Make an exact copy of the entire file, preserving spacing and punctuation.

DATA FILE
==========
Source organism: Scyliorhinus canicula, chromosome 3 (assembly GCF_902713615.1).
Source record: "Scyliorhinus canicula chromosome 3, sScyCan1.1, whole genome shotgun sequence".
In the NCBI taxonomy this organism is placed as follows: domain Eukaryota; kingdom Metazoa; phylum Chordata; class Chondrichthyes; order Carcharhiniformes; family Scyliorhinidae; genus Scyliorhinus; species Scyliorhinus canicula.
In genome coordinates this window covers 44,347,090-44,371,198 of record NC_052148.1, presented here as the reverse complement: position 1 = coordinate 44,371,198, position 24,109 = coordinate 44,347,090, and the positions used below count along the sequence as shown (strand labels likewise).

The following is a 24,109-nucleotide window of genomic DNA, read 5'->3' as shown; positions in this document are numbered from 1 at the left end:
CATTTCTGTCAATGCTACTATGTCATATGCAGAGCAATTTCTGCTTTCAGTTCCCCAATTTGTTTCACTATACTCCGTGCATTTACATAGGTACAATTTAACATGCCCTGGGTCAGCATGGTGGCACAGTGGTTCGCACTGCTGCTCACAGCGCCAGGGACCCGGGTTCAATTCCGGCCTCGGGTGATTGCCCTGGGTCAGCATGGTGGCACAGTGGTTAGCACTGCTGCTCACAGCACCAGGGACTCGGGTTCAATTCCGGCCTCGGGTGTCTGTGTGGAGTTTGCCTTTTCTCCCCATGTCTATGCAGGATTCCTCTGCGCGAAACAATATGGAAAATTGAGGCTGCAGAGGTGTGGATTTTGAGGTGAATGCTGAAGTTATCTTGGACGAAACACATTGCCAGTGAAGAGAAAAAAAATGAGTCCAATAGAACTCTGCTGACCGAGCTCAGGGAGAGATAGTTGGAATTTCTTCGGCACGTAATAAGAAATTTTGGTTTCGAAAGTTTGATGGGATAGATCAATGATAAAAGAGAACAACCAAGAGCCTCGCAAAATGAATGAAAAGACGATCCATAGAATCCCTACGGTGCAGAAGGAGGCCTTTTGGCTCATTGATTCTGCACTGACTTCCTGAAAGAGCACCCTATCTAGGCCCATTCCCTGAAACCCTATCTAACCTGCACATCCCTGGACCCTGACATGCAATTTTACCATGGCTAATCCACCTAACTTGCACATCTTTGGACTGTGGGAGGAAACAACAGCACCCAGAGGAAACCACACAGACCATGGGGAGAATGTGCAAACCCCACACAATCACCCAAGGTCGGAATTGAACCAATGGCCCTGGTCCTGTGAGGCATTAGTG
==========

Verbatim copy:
Source organism: Scyliorhinus canicula, chromosome 3 (assembly GCF_902713615.1).
Source record: "Scyliorhinus canicula chromosome 3, sScyCan1.1, whole genome shotgun sequence".
In the NCBI taxonomy this organism is placed as follows: domain Eukaryota; kingdom Metazoa; phylum Chordata; class Chondrichthyes; order Carcharhiniformes; family Scyliorhinidae; genus Scyliorhinus; species Scyliorhinus canicula.
In genome coordinates this window covers 44,347,090-44,371,198 of record NC_052148.1, presented here as the reverse complement: position 1 = coordinate 44,371,198, position 24,109 = coordinate 44,347,090, and the positions used below count along the sequence as shown (strand labels likewise).

The following is a 24,109-nucleotide window of genomic DNA, read 5'->3' as shown; positions in this document are numbered from 1 at the left end:
CATTTCTGTCAATGCTACTATGTCATATGCAGAGCAATTTCTGCTTTCAGTTCCCCAATTTGTTTCACTATACTCCGTGCATTTACATAGGTACAATTTAACATGCCCTGGGTCAGCATGGTGGCACAGTGGTTCGCACTGCTGCTCACAGCGCCAGGGACCCGGGTTCAATTCCGGCCTCGGGTGATTGCCCTGGGTCAGCATGGTGGCACAGTGGTTAGCACTGCTGCTCACAGCACCAGGGACTCGGGTTCAATTCCGGCCTCGGGTGTCTGTGTGGAGTTTGCCTTTTCTCCCCATGTCTATGCAGGATTCCTCTGCGCGAAACAATATGGAAAATTGAGGCTGCAGAGGTGTGGATTTTGAGGTGAATGCTGAAGTTATCTTGGACGAAACACATTGCCAGTGAAGAGAAAAAAAATGAGTCCAATAGAACTCTGCTGACCGAGCTCAGGGAGAGATAGTTGGAATTTCTTCGGCACGTAATAAGAAATTTTGGTTTCGAAAGTTTGATGGGATAGATCAATGATAAAAGAGAACAACCAAGAGCCTCGCAAAATGAATGAAAAGACGATCCATAGAATCCCTACGGTGCAGAAGGAGGCCTTTTGGCTCATTGATTCTGCACTGACTTCCTGAAAGAGCACCCTATCTAGGCCCATTCCCTGAAACCCTATCTAACCTGCACATCCCTGGACCCTGACATGCAATTTTACCATGGCTAATCCACCTAACTTGCACATCTTTGGACTGTGGGAGGAAACAACAGCACCCAGAGGAAACCACACAGACCATGGGGAGAATGTGCAAACCCCACACAATCACCCAAGGTCGGAATTGAACCAATGGCCCTGGTCCTGTGAGGCATTAGTG